This is Part One of a three-part series on managing the symptoms of multiple sclerosis. The text has been excerpted from Dr. Schapiro's book, Managing the Symptoms of MS, 6th Edition, which came out this month.

To those who do not have MS, it may come as a surprise that fatigue is the most disabling symptom of MS. For those who have MS, this is not at all surprising. Part of the reason that fatigue is so common and potentially disabling relates to the fact that many different kinds of fatigue are experienced by people with MS, and it is possible to have none or all of the forms at the same time.

Fatigue may result from a whole host of factors, including sleep disturbances. Bladder frequency during the night results in a poor night’s sleep and fatigue the next day. Breathing problems that may be unrelated to MS may do the same. Restless legs are more common in MS and may result in not getting to the deeper stage of sleep to allow for a restful night. Medications taken for other symptoms or for other problems may have fatigue as a side effect which becomes a magnifier. Thus, it is important to be watchful for contributions from sources other than MS and to have them evaluated and treated as needed. Appropriate studies and consultations may lead to a dramatic alleviation of fatigue.

Occupational therapists may be helpful in teaching the concept of energy conservation to those who have moderate or severe fatigue of differing varieties. Efficiency in performing activities of daily living, which include dressing, grooming, toileting, eating, and so forth, may increase the energy available for other activities.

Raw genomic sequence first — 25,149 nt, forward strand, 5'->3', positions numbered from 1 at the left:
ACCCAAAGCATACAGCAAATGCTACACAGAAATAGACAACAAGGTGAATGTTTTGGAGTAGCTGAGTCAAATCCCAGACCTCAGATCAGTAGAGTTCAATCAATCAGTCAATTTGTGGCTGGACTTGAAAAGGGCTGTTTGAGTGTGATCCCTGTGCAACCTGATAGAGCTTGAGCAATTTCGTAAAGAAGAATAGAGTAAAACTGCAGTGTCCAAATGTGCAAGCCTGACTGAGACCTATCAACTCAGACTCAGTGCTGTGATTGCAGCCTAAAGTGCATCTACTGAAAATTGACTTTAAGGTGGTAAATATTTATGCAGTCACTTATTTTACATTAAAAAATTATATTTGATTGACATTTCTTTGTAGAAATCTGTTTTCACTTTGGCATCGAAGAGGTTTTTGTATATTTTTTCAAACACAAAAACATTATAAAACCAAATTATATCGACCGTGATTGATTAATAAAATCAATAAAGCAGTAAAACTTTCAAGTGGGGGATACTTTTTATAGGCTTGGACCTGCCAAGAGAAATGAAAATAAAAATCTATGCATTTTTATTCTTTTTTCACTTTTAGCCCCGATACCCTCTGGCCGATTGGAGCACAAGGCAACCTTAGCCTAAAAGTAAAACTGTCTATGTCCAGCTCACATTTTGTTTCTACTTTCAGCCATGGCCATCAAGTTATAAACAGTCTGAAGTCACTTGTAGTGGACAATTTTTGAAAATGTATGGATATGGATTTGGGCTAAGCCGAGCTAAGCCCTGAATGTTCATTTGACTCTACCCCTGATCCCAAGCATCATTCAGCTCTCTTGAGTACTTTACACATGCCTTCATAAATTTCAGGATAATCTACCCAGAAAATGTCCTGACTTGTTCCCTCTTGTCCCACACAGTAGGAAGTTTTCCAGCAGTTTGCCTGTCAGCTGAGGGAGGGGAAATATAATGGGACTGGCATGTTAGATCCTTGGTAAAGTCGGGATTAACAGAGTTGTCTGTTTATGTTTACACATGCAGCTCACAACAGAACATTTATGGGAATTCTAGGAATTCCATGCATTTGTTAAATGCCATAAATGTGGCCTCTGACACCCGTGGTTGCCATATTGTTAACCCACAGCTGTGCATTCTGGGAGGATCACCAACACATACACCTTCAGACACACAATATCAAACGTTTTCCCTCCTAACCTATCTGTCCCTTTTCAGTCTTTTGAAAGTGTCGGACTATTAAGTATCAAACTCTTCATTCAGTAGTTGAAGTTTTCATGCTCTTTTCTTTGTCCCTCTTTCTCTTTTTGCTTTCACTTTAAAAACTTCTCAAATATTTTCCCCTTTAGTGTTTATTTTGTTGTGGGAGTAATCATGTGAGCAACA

Principles of Energy Conservation

  • Balance activity with rest and learn to allow time to rest when planning a day’s activities. Rest means doing nothing at all. There is a fine line between pushing to fatigue and stopping before it sets in. Rest improves overall endurance and leaves strength for enjoyable activities.
  • Plan ahead. Make a daily or weekly schedule of activities to be done, and spread heavy and light tasks throughout the day.
  • Pace activity. Rest before you become exhausted. Taking time out for five- or ten-minute rest periods during an activity may be difficult at first, but it may significantly increase overall functional endurance.
  • Learn “activity tolerance.” See if a given activity can be broken down into a series of smaller tasks or if others can assist in its performance.
    Set priorities. Focus on items that are priorities or that must be done, and learn to let go of any guilt that may be associated with not finishing tasks as the result of fatigue.